Teachers have a lot on their plates. You have to create fun, engaging lessons, prepare for testing, differentiate your material for students at several different levels, and give emotional support to many small humans each day. Throw complicated global issues on top, many that affect your students’ ability to learn, and you have the perfect recipe for one worn-out teacher.
Tolerance is one idea that is important for students to learn while they’re young and can shape their futures. When students don’t have a healthy view of tolerance, they can start down a path of bullying and hatred that expands as they grow. The good news is that skills like empathy, compassion, and kindness can be taught.
Teaching tolerance in the classroom
Educators know that teaching tolerance in addition to academic lessons is an important part of shaping the minds of the future, but with so little time available and so much to get done, how can you squeeze in lessons about empathy and humanity?
What if the answer wasn’t about creating more space in your day, but rather incorporating tolerance into your existing lessons?
That’s the idea award-winning teacher Lisa Barry had, and now she spends her life helping educators learn how to teach these important life skills without adding extra curriculum to your already packed schedule.
Using what you have to make a difference
Teaching tolerance doesn’t have to mean creating entire lessons. For example, Ms. Barry says that one way to teach tolerance is to point out instances of empathy and sympathy as you are teaching other subjects. History and literature are perfect for this.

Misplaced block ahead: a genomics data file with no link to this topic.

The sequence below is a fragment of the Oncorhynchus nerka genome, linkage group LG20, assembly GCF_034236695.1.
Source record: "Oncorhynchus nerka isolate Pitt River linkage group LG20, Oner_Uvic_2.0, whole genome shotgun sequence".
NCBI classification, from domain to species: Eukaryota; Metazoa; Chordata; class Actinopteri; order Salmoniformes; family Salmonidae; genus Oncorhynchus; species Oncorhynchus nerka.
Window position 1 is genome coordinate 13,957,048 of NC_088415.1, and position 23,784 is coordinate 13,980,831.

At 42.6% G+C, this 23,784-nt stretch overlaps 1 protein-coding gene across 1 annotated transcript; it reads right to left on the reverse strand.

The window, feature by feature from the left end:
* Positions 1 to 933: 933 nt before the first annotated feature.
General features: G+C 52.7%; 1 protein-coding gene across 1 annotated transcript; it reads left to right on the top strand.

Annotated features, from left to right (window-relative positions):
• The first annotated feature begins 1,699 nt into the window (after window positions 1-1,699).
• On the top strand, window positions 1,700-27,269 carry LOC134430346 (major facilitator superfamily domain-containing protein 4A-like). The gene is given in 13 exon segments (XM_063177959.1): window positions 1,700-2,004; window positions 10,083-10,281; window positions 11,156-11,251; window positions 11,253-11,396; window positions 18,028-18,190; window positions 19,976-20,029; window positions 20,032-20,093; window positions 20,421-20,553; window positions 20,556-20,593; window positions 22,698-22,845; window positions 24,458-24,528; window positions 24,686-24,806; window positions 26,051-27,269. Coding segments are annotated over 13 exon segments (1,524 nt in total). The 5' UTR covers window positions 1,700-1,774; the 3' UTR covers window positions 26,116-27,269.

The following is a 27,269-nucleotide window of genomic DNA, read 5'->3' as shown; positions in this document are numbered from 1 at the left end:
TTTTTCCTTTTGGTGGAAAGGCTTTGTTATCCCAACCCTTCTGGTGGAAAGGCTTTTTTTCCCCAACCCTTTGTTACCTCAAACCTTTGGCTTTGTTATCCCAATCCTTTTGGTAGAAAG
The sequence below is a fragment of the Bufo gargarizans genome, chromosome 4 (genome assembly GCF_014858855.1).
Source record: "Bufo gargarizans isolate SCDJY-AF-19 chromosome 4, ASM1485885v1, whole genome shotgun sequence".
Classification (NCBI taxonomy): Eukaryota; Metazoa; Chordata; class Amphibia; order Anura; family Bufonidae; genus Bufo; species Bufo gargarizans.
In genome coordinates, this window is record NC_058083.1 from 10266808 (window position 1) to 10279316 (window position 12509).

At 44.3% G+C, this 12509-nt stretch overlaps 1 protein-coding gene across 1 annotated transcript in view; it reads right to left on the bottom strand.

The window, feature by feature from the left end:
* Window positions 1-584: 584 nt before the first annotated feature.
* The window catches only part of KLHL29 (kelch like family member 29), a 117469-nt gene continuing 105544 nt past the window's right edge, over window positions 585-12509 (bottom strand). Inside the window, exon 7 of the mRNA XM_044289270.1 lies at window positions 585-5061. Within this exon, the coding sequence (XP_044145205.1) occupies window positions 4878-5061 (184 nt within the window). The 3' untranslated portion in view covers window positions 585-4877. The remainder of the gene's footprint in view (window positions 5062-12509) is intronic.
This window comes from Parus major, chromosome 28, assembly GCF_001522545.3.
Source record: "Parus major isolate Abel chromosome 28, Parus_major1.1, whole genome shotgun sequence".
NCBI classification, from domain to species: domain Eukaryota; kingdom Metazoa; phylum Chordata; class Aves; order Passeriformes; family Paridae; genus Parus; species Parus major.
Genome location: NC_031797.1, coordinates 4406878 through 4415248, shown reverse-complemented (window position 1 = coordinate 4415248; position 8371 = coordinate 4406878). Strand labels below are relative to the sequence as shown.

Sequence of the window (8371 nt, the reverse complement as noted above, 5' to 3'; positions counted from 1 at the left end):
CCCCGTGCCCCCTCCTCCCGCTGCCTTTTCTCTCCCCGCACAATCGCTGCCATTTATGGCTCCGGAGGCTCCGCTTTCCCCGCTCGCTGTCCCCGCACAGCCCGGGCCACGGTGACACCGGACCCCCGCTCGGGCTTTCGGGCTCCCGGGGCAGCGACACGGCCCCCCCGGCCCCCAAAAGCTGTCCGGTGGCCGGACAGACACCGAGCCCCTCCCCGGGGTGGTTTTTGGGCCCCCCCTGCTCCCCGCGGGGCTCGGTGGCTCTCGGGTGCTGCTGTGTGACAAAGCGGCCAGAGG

Many students don’t know the difference between empathy and sympathy, and it affects their understanding of tolerance. Sympathy is about understanding the experiences of another, while empathy is understanding the feelings of another.
While you read about historical events, you can point out who was expressing empathy and who was expressing sympathy. This helps students take abstract ideas and apply them to real-life situations.
Taking the next steps toward tolerance
Ms. Barry, who has been helping educators teach inclusion since 2003, has developed phenomenal, easy-to-use lessons that can be incorporated into the existing curriculum for any grade level.
In her career, she developed her own Reading Comprehension Strategies Workshop after working with struggling readers for several years. Her strategies create simplified ways to understand difficult reading comprehension concepts such as text structure, author’s purpose, and summarizing. She specializes in teaching tolerance, empathy, and equity to all grade levels; and how to use lessons of the Holocaust appropriately in all grade levels. Educators who take her course will be well-equipped to teach tolerance in their classrooms.
After taking this informative 1-hour course, you’ll understand:
- The definition of tolerance
- Why teaching tolerance is important
- How empathy can be taught
- Tolerance study resources
- Extension opportunities
- Holocaust study resources
You’ll learn strategies for building empathy, teaching historical events, and incorporating tolerance into your instruction. By using Ms. Barry’s methods, you can teach students of all ages lifelong lessons and skills to build character.
Learn more about teaching tolerance
If you’re looking for a way to incorporate ideas about tolerance into your lessons without adding stress, take a look at the demo for this course, Teaching Tolerance Using Existing Curriculum.